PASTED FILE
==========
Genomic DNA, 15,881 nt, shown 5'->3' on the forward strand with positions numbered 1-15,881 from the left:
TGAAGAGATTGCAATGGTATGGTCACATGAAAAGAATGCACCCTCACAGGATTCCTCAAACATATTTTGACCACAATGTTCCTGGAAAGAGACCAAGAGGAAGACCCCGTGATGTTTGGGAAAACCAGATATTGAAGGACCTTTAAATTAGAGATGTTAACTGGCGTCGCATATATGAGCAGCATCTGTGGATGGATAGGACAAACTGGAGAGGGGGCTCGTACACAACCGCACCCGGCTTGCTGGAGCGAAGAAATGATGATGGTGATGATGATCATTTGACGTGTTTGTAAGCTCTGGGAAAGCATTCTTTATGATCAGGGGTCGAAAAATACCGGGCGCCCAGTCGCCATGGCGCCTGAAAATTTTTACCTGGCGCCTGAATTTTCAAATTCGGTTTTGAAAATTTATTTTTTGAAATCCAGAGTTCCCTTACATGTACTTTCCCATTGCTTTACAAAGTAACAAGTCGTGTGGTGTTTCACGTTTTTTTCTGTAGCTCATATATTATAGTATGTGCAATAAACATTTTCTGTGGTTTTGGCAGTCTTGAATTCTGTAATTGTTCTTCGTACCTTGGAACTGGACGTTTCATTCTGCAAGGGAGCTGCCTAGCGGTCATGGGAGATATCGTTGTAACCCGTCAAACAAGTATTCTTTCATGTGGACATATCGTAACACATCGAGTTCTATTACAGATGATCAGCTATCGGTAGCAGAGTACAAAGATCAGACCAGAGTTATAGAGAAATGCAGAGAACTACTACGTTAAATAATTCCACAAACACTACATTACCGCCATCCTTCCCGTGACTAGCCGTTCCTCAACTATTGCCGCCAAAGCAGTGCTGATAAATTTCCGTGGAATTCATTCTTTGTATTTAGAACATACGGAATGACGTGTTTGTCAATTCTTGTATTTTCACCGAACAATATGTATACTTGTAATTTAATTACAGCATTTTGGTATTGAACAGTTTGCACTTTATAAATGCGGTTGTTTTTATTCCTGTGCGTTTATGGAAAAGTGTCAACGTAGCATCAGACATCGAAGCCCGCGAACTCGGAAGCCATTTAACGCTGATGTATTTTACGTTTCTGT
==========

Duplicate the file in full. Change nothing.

Genomic DNA, 15,881 nt, shown 5'->3' on the forward strand with positions numbered 1-15,881 from the left:
TGAAGAGATTGCAATGGTATGGTCACATGAAAAGAATGCACCCTCACAGGATTCCTCAAACATATTTTGACCACAATGTTCCTGGAAAGAGACCAAGAGGAAGACCCCGTGATGTTTGGGAAAACCAGATATTGAAGGACCTTTAAATTAGAGATGTTAACTGGCGTCGCATATATGAGCAGCATCTGTGGATGGATAGGACAAACTGGAGAGGGGGCTCGTACACAACCGCACCCGGCTTGCTGGAGCGAAGAAATGATGATGGTGATGATGATCATTTGACGTGTTTGTAAGCTCTGGGAAAGCATTCTTTATGATCAGGGGTCGAAAAATACCGGGCGCCCAGTCGCCATGGCGCCTGAAAATTTTTACCTGGCGCCTGAATTTTCAAATTCGGTTTTGAAAATTTATTTTTTGAAATCCAGAGTTCCCTTACATGTACTTTCCCATTGCTTTACAAAGTAACAAGTCGTGTGGTGTTTCACGTTTTTTTCTGTAGCTCATATATTATAGTATGTGCAATAAACATTTTCTGTGGTTTTGGCAGTCTTGAATTCTGTAATTGTTCTTCGTACCTTGGAACTGGACGTTTCATTCTGCAAGGGAGCTGCCTAGCGGTCATGGGAGATATCGTTGTAACCCGTCAAACAAGTATTCTTTCATGTGGACATATCGTAACACATCGAGTTCTATTACAGATGATCAGCTATCGGTAGCAGAGTACAAAGATCAGACCAGAGTTATAGAGAAATGCAGAGAACTACTACGTTAAATAATTCCACAAACACTACATTACCGCCATCCTTCCCGTGACTAGCCGTTCCTCAACTATTGCCGCCAAAGCAGTGCTGATAAATTTCCGTGGAATTCATTCTTTGTATTTAGAACATACGGAATGACGTGTTTGTCAATTCTTGTATTTTCACCGAACAATATGTATACTTGTAATTTAATTACAGCATTTTGGTATTGAACAGTTTGCACTTTATAAATGCGGTTGTTTTTATTCCTGTGCGTTTATGGAAAAGTGTCAACGTAGCATCAGACATCGAAGCCCGCGAACTCGGAAGCCATTTAACGCTGATGTATTTTACGTTTCTGT